It’s a younger generation of hunters, and that brings me to…
2. Wayward Daughters is for a new generation of SPN fans.
If we time hop back to 2005 when Supernatural aired for the first time, I had just graduated from high school and was embarking on a new life in college.When I began the show, Sam was closer to my age than not, and his decision to leave Stanford to track down the demon that killed his girlfriend was compelling to me. Part of the reason I fell first for Sam (later Dean, and finally Castiel who’s kept my heart since season 4) was that he was close to me in age and I could really see myself in his character. It was the same for many of us, but now, eleven years later, a new crop of 18 year olds are falling in love with Supernatural. Wouldn’t it be amazing if we could give them protagonists that they can relate to? That they can see themselves being like? Alex is a high schooler with a past she regrets and is trying to atone for, and Claire has a tragic past that she’s trying to run away from. These two girls have stories that fit seamlessly into that angsty monster-hunting world of the Winchesters, but they give the story a freshness and resilience that would attract a younger audience to the show along with longtime fans of Supernatural.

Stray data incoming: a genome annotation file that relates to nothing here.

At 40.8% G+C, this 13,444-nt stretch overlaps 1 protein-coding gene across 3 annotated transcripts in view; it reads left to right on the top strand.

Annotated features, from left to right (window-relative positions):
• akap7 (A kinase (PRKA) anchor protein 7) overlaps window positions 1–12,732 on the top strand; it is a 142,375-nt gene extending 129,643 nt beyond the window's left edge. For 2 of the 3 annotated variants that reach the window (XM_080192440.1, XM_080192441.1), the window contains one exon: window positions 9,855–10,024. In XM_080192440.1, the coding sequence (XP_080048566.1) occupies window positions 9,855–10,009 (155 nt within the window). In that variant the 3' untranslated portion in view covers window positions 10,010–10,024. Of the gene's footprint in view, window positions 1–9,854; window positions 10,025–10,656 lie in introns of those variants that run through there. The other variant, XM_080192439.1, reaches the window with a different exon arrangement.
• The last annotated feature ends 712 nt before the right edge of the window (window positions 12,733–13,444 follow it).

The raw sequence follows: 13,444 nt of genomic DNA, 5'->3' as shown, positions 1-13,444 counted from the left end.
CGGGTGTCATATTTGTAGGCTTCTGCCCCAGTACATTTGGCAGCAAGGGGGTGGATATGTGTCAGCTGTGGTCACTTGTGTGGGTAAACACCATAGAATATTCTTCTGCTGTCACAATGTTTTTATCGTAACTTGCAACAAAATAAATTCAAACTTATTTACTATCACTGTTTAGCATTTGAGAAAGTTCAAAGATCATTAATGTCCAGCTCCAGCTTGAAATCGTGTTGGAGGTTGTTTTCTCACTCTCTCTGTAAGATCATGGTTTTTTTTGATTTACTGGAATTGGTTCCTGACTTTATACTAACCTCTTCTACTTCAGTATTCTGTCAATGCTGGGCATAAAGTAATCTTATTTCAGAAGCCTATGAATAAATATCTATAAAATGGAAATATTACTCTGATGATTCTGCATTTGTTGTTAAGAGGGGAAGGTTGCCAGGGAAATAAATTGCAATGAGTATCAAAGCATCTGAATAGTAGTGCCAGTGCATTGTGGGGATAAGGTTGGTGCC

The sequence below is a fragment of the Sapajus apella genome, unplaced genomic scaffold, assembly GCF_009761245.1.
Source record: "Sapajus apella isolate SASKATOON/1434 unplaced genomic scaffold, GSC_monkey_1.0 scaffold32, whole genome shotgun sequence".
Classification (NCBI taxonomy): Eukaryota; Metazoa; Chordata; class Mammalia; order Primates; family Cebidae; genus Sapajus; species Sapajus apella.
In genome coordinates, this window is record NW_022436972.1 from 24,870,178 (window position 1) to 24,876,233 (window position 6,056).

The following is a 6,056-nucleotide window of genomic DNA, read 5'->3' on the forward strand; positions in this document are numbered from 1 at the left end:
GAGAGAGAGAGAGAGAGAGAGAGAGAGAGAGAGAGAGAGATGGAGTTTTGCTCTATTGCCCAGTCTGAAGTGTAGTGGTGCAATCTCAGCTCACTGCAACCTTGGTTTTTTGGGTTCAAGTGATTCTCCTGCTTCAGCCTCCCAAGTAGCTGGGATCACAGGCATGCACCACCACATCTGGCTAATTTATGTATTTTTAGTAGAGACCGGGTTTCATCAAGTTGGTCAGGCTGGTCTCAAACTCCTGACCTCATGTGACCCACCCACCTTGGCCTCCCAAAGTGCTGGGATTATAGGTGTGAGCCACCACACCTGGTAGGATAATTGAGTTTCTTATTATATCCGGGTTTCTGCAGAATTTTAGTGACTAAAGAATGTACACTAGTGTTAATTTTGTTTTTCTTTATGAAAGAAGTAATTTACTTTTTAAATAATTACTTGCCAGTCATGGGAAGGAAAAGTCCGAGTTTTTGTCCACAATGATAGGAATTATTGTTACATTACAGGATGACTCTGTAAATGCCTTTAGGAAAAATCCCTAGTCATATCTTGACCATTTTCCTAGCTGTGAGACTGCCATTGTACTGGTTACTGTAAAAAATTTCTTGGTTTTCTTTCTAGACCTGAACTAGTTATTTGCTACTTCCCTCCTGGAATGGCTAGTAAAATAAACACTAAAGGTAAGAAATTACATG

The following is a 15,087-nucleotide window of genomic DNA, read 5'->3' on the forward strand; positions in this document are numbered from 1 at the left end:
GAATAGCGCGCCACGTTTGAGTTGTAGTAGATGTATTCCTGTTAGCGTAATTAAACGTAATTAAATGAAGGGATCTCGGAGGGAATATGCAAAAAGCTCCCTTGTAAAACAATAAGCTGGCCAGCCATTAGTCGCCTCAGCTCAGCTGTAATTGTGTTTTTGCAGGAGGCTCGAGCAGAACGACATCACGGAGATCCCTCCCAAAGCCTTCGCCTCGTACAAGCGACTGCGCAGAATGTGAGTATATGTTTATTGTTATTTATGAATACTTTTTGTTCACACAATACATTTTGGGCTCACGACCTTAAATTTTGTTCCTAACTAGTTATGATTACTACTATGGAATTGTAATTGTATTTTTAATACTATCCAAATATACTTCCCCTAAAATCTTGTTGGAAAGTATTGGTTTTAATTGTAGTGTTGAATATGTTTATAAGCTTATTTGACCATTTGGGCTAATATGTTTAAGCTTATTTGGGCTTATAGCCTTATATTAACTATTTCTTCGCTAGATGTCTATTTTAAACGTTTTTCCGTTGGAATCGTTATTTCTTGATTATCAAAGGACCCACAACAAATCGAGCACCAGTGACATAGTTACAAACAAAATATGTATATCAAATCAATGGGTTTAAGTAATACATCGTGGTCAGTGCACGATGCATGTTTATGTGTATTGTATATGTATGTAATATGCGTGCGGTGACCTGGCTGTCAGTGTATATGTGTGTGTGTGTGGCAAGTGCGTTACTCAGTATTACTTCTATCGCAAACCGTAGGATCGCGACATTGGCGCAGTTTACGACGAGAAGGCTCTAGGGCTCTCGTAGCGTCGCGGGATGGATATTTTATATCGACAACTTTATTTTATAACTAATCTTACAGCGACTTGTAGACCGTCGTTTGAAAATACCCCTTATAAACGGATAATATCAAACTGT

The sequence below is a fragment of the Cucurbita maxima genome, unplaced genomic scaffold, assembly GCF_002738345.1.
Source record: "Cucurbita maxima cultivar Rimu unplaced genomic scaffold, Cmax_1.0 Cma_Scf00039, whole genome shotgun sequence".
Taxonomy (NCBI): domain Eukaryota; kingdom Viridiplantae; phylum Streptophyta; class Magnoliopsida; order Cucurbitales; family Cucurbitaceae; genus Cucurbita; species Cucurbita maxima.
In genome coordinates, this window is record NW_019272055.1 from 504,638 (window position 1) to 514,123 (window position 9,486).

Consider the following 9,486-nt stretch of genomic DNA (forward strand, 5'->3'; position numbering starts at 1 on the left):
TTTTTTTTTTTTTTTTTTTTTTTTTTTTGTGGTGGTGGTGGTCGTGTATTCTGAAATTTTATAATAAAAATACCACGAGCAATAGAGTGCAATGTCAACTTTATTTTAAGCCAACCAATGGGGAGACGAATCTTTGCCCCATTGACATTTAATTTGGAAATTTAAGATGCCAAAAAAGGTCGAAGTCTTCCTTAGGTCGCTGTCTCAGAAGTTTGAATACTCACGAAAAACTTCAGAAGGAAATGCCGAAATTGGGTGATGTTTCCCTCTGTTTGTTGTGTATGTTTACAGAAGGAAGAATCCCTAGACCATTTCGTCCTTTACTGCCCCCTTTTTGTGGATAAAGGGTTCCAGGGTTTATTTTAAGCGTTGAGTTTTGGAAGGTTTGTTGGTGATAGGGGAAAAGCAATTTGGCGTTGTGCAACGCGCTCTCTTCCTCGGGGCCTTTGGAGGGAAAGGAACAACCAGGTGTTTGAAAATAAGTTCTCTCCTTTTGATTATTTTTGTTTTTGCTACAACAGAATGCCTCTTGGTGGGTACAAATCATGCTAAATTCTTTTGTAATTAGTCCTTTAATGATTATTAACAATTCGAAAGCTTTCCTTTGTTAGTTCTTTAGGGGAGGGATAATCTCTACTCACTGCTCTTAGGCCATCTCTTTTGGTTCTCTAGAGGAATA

3. Wayward Daughters gives us what Supernatural cannot.